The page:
Changes in attitudes push three to top early at THE PLAYERS

Stan Badz/PGA TOUR
Ian Poulter said his mind can wander at times, but Thursday at THE PLAYERS he was dialed in.
May 10, 2012
Larry Dorman, PGATOUR.COM

PONTE VEDRA BEACH, Fla. -- Evidence of golf's charming caprice was on display all over TPC Sawgrass during Thursday's first round of THE PLAYERS Championship, particularly at the top of the leaderboard where fun, frolic and two rounds of 7-under 65 were had by Ian Poulter and Martin Laird and a carefree 66 was shot by Blake Adams.

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There were 27 rounds in the 60s, a first-round total exceeded just twice in the past decade. And with a forecast for high skies and breezy conditions likely to make the golf course progressively firm and fast, the fellas might as well have a little fun early.

Because it isn't likely to get any easier between now and Sunday.

And easy is just how the course was made to look by Laird and his flawless seven-birdie round, and Poulter with his eight-birdie, one-bogey round that included nine straight one-putt greens. Blake Adams made his eight-birdie, two-bogey 66 sound like a day at the beach.

And, this is where the caprice part comes into play: though none of the top three players saw their low round coming, all believe it resulted, at least in part, from a positive outlook prompted by a change in circumstances.

First consider Adams and his route to 66. The 36-year-old Georgian, whose best PGA TOUR finish is a second at the 2010 HP Byron Nelson Classic, found himself getting into a rut of perfectionism. After spending the almost half the season in search of the perfect shot, he decided to lighten it up this week.

"I've been working really, really hard since Jan. 1, and just have not seen a whole lot of results," said the 6-foot-3, 205-pound Adams. "Starting this week I told my swing coach, John Tillery, and my caddie, Barry Williams, and my wife, Beth, that I think I just haven't had like -- just been out having fun. I've been trying to hit perfect golf shots, going out there and just trying to be too, too, precise with every club and every putt, and just got away from having fun with it.

"That was my whole mindset was just go out there and have fun. I'm very, very blessed, very fortunate. I play golf for a living. I mean, how hard do I really have it, you know? So just enjoy life and just have fun."

Poulter, the garrulous Englishman whose last U.S. victory was the 2010 World Golf Championships-Accenture Match Play Championship, recently shed a large burden when the home he has been building in Orlando, for a very long time, was completed. He spent last week packing and unpacking boxes, and didn't hit a shot.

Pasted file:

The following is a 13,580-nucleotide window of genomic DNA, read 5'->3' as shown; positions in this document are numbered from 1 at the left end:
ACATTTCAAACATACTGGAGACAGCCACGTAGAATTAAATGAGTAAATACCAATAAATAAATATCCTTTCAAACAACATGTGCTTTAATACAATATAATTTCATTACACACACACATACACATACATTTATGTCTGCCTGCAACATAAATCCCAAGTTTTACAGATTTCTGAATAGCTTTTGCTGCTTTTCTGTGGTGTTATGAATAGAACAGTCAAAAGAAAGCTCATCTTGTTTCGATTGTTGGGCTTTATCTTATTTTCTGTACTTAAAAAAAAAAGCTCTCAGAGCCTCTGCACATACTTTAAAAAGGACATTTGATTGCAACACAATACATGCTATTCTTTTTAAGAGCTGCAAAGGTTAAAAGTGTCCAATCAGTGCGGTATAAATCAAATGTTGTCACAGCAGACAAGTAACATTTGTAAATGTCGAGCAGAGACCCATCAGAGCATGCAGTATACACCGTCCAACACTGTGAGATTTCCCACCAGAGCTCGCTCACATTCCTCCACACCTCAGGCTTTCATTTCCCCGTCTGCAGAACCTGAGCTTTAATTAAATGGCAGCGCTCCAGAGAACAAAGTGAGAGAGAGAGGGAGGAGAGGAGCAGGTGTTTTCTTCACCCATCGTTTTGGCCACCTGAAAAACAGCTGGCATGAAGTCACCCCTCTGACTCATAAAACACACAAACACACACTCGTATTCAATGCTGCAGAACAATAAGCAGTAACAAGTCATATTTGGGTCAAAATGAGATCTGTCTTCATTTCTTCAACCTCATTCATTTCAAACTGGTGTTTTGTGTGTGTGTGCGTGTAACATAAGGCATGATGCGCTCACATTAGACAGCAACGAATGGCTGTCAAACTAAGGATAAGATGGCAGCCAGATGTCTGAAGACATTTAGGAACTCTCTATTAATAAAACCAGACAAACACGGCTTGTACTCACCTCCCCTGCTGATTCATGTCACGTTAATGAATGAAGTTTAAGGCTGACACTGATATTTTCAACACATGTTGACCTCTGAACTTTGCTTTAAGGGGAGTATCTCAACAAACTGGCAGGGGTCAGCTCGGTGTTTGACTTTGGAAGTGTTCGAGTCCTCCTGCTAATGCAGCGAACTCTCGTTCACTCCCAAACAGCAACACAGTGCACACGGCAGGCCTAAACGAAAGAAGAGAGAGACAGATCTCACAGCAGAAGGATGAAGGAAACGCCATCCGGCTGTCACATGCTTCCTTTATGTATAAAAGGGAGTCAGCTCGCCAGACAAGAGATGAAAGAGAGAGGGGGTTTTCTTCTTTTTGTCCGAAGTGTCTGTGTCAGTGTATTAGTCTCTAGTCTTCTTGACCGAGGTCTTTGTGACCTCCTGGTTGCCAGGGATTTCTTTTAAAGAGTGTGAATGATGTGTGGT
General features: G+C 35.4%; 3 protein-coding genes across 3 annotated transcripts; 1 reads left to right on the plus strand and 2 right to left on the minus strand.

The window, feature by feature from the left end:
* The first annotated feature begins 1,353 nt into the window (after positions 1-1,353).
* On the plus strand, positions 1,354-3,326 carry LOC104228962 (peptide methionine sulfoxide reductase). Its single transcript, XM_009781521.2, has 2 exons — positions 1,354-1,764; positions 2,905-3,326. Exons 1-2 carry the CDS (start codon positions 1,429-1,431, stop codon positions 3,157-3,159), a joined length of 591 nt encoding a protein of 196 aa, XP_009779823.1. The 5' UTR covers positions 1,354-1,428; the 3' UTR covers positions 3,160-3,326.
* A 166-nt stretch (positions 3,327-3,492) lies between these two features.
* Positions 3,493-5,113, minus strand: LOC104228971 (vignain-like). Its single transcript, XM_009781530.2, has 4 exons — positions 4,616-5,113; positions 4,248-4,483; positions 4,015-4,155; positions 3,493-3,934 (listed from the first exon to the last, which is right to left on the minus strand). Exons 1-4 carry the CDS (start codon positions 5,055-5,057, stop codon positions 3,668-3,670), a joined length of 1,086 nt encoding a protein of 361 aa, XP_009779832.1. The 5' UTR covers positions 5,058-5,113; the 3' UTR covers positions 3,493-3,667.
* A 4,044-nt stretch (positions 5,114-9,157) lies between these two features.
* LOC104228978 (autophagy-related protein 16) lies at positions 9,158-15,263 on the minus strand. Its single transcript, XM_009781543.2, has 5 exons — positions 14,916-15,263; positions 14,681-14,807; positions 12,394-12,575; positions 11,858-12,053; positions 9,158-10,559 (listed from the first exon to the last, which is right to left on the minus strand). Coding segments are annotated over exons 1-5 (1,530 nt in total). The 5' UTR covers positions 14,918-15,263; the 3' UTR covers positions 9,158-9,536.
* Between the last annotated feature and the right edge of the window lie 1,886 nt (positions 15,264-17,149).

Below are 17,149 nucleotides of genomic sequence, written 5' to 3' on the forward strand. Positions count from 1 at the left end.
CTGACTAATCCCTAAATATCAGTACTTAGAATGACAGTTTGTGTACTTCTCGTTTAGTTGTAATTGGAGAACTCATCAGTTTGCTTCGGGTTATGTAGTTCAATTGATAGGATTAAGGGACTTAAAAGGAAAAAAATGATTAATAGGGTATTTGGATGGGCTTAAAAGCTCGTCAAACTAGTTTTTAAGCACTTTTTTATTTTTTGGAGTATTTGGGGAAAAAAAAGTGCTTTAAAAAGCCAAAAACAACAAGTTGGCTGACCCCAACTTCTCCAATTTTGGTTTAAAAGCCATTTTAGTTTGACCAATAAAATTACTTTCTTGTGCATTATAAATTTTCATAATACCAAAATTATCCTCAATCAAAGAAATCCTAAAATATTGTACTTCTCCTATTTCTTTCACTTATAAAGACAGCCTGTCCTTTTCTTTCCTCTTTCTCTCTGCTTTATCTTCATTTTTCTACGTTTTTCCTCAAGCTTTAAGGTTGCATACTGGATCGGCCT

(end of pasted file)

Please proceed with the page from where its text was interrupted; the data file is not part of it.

"But it was also a big week for me to try to finally get in this house," Poulter said. "The more I could get done of that, the more I could relax my brain to actually going out there and playing some good golf.

"It's no surprise to me to be fresh in the mind this week; to know that I'm finally in the house and I'm relaxed and the family are happy, and all of the hassle and stress is over, and I can just go out and play golf. And I have felt relaxed this week. Two years and nine months is abnormally long to build a house."

Adams interview after Round 1 of THE PLAYERS

Following his opening-round 66, Blake Adams reflects on his play in the 2012 PLAYERS Championship with John Maginnes from SiriusXM PGA TOUR Radio.

Refreshed, his mind free of extraneous clutter -- "I do fill my brain full of lots of funny things at times," as Poulter put it -- freed up his swing, which in turn resulted in birdies at all four par 5s, birdies at three of the four par 3s, almost holing a wedge at the par-4 fourth hole and birdieing the par-4 10th and 12th holes with a 7-footer and an 18-footer.

Laird's fresh outlook came last week at the Wells Fargo Championship at Charlotte, where he changed caddies, hiring longtime friend Shay Knight, after a four-and-a-half year run with Alan Bond. He also altered his attitude about putting and came into this week armed with a new driver and 3-wood from his equipment sponsor, TaylorMade.

Of the caddie change, Laird said, "It's definitely kept me a little more relaxed on the golf course," and also has changed his approach to putting. He had 24 putts in the round, which was his lowest at TPC Sawgrass by five strokes.

"I worked with Dave Stockton Jr.," Laird said, "and the whole thing they work with is trying not to care on your putts. I consciously have been doing that the last couple weeks, not trying to try too hard because I know I haven't putted well here before, just have a quick look, see what you think the line is and let it go. Don't study it too much and don't think about it too much."

There's a lesson there somewhere for perfectionists of all stripes, a variation of which helped three very different players arrive at the top of the leaderboard. Staying there is the next challenge. Just four first-round leaders in the past 29 years have gone wire-to-wire at TPC Sawgrass. Changing that will be hard.

Larry Dorman is a freelance columnist for PGATOUR.COM His views do not necessarily represent the views of the PGA TOUR.